The processed food segment of the food sector in India consists of a variety of items like:
- Dairy products (butter, cheese, paneer/ cottage cheese, cream, milk, etc.)
- Fruits and vegetables (jams, pulps, concentrate, etc.)
- Grains (whole wheat, oat, bran, etc.)
- Meat and Poultry
- Sea food
- Packaged/ convenience food
- Packaged drinking water/ beverages
Rapid globalization and development of economy has taken a toll on the lives of consumers, particularly those residing in urban areas. Employment growth and increased work pressure in organisations leaves consumers with little time for personal care. Additionally, more product offerings by food companies and marketing on a large scale has altered people’s appetite- they demand more and more processed food items everyday. These are some of the reasons for the steady growth of food processing industry in India in the past few years. Some of the biggest companies making their presence felt in the Indian market are Unilever, Dabur, Nestle, Nissin, Cadbury’s, Kelloggs’, Godrej, and MTR Foods.
The market size of processed food industry is estimated to reach USD 330 billion by 2015, growing at a CAGR of 25%. About 500 million consumers consume processed food every day (as of December 2010).
India accounts for only about 1.5% of the total international food trade, despite its rich heritage in agriculture and agricultural products. This signals tremendous potential for exporters and investors. The share is expected to grow to 3% by 2015 (CCI, 2010).
FICCI estimates that India is either the largest or the second largest producer of key food items such as wheat, pulses, milk, tea, spices, basmati rice, fruits, sugarcane, coarse grains and edible oilseeds in the world. This signifies that there is a huge gap between production and processing which needs to be tapped.
According to FAIDA/ Ministry of Food Processing Industries, about 33% of the industry is occupied by Small Scale Industries while only 25% is organized. Major share i.e. 42% is occupied by unorganized sector.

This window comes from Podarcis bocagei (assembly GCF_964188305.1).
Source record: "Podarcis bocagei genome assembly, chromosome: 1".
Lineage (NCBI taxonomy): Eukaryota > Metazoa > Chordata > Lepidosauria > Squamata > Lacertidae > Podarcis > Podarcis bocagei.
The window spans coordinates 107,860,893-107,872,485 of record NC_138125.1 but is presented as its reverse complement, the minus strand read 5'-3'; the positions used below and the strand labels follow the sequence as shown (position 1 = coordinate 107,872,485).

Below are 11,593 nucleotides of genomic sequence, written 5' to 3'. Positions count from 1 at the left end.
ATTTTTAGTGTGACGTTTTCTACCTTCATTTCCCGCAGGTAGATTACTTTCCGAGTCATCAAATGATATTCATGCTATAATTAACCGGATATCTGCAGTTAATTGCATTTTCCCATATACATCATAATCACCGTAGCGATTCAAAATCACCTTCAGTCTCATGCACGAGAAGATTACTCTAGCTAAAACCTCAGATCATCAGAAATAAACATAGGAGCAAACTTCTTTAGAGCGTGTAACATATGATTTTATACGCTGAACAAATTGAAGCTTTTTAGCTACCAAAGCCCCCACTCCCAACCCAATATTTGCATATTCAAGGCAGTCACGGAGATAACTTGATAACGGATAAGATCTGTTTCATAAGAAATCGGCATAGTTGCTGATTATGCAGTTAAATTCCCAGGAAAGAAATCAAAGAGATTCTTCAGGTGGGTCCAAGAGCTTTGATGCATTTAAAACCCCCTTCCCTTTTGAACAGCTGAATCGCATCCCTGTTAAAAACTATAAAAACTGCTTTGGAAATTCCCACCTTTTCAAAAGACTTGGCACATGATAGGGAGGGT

India has extremely low levels of food processing as compared to other countries. Only about 2.2% of the total fruits and vegetables are processed, as compared to 70% in Brazil, a competing global power.
Although the demand for processed food is huge, the demand-supply gap is one of the major reasons for unimpressive statistics. Government estimates that an investment of Rs. 1,000 billion is needed to develop the food processing industry across all segments like supply chain, storage and cold storage, etc.
Reasons for growth in demand of processed food in India
- Increasing Urbanisation: Growth in urban population and increase in employment are egging the consumer to live a fast-paced life. They hardly have time for personal health and hygiene. Processed foods like ready-to-eat and snacks have become a rage; particularly in cities and towns.
- Increasing number of working women: Women are joining the work force, not only in cities but also in small towns and villages. This means they have to compromise on household chores such as cooking. They substitute healthy and wholesome/ fresh meals with processed foods in order to squeeze in their chores during the day.
- Increased disposable income: Growth in economy directly results in the growth of income. This means consumers have more income at their disposal. Today, Indian consumers opt for purchases like cars, clothing, travel and most particularly, food.
- Increase in Organized retail: Increase in private label penetration like Reliance processed food, Vishal food label, Spencer Retail, etc. are offering more easy options to consumers. They are tempted to try new food items everyday due to easy availability and access to such food.
The road ahead
A number of government initiatives have been launched to develop this sector, such as luring entrepreneurs for investment in supply chain and value chain aspects through attractive tax schemes. The Ministry is offering attractive schemes for set up of machinery and product processes. The industry will continue to grow at an attractive rate for the next 25 years.
- CCI (2010). Food processing in India. [online]. Available at http://www.cci.in/pdf/surveys_reports/food-processing-india.pdf Last accessed on 10th March 2012.
Latest posts by Priya Chetty (see all)
- Auto regressive distributed lag model (ARDL) and its advantages - February 16, 2018
- Building univariate ARIMA model for time series analysis in STATA - February 6, 2018
- Getting acquainted with neural network analysis - January 10, 2018